My Relationship with Saint Patrick, as a fellow “snake man”

Erin Go Bragh!

March 17th is Saint Patrick’s Day, and of course we think of the Irish. My two daughters are half-Irish and they grew up with vivid memories of fun family gatherings with a large extended Irish-American family in Boston.  Here in Honolulu they hold another massive block party downtown in the Arts District (which also happens to be the Bar District). We were never big into the Saint Patrick’s Day party scene and I am told that in Ireland they look askance at the carryings-on here in the USA.

Irish culture and heritage includes more than just JFK, beer, River Dance, and “the troubles.”

Snakes in Ireland

Saint Patrick was famous for having driven the snakes out of Ireland.

Snakes in Tansen, Nepal

If you have read my book about hospital care in Nepal, you will no doubt have gotten to the chapter about care of snakebite victims.  The book tells the story in detail – I knew at the time it was going to be a “lifetime war story” simply because it was such an amazing set of circumstances. Of all the stories I wrote about which eventually became the book, this was the first chapter to be set onto paper – and what you read is 95% the first draft – the story told itself. which is of course, a characteristic of all the best stories.

If this picques your interest in reading the book – please do so – but I have to warn you , not every story in it has an upbeat ending……

The best part of a medical tale?

the best part of course, is that the patient survived. And even better: Even though the story has fantastical elements,  I have witnesses.  a Year after the episode,  a friend from Honolulu decided to also volunteer in Tansen, and the first thing he did when he got there was to inquire as to whether the snakebite story ever really happened.  Yes, they told him – Joe is “The Snake Man”

The Even better bestest  part?

The even better best part, is that though I was involved in saving the life of a fully-envenomated person by using a mechanical ventilator for the first time, the staff and crew of Mission Hospital has built upon what they learned, (and subsequent trainings by other volunteers including Respiratory Therapists) to save the lives of about fifty more. Yes, folks, I am proud of what I contributed; but I am especially proud of what the Mission Hospital staff is now able to do. Every time they save a life with this technology, I can vicariously share in their success.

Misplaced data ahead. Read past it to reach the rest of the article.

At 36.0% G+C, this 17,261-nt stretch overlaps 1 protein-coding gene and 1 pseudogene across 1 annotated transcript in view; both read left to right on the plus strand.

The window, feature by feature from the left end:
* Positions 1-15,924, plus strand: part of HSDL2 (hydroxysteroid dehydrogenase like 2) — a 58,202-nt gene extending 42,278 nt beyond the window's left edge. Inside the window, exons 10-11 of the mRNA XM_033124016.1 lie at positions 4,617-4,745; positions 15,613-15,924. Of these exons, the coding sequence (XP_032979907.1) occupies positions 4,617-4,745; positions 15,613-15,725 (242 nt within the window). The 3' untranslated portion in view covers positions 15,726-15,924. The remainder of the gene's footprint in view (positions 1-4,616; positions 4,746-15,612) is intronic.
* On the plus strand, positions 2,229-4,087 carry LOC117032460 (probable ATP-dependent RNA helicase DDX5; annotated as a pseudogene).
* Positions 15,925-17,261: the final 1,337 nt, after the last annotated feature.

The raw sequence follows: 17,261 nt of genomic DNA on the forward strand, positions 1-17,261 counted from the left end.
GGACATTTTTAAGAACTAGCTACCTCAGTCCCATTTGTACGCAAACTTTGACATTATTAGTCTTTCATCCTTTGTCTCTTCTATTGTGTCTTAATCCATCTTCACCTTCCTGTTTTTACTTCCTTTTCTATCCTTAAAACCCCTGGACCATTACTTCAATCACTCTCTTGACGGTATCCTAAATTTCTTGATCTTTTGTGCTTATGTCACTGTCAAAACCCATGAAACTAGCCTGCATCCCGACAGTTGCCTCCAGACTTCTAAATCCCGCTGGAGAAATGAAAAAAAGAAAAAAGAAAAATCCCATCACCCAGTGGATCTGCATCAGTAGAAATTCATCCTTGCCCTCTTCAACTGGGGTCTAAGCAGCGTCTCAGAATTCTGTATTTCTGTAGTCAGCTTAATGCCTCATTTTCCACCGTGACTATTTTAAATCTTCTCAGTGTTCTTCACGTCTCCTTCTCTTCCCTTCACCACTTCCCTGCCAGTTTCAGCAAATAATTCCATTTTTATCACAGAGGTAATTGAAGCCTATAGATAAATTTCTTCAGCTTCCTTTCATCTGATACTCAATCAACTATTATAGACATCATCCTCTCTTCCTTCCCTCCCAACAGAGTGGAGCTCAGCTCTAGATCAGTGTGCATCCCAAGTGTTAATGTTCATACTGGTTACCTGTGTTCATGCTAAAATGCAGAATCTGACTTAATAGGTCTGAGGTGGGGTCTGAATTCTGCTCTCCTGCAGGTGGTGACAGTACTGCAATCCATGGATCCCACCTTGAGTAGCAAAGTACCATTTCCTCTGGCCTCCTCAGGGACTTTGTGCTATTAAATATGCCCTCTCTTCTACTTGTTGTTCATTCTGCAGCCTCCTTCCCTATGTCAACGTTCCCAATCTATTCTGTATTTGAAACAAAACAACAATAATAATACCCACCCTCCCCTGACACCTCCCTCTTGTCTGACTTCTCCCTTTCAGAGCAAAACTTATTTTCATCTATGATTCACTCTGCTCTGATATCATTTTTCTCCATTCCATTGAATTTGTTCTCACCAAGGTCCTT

The Real Snake Man of Tansen

Back to Saint Patrick. Maybe there were no literal snakes, and the figurative snakes of Ireland were the elements of the Druidic religion – who knows. But there are tips for how to really get rid of a snake, even if the goal is to not kill it. In Tansen, there is a local go-to guy who does all the snake relocations. and I have him on video.   I was able to see him at work, getting rid of a snake that lived in the thatched roof of a mudbrick house –  this involved building a smoky fire to drive it away – not something I personally would have attempted ( occasionally the house burns down, this way…)

I will be back next week with more directly nursing-related blog entries –  in the meantime, wear green and have fun but be careful out there!



Filed under Honolulu, Nepal

2 responses to “My Relationship with Saint Patrick, as a fellow “snake man”

  1. Pádraig

    The Irish for “poisonous snake” is “nathair nimhe”. The Irish for “suction” is surác. It is not a coincidence that your name sounds like “Nimhe-surác”. Tá sé an chinniúint. (“It is fate.”) Perhaps it was foretold.

    • am a skeptic about this. I confess I don’t know the pronunciation rules for Irish, but I wonder about the Romanized alphabet. Many European languages use the Roman alphabet as the jumping off point for their own tongue, this lead me to think back to the time I was at a reception for members of the band “Altan” when they played in Maine. Mairéad Ní Mhaonaigh was and is their lead vocalist. At the reception, she sang something in Irish, later I had the opportunity to read the lyrics, and it resembled nothing I heard. I think there must be an Irish-specific syllabary, which would of course address this.

      The key to an alphabet ought to be that it is phonetic, but some languages have sounds that are not represented well using a Roman alphabet…… I found a site that explains this as well as the various alphabets they have tried…..some runic and others romanic….

      and PS, Mairead was a sweet, gracious and wonderful person…..

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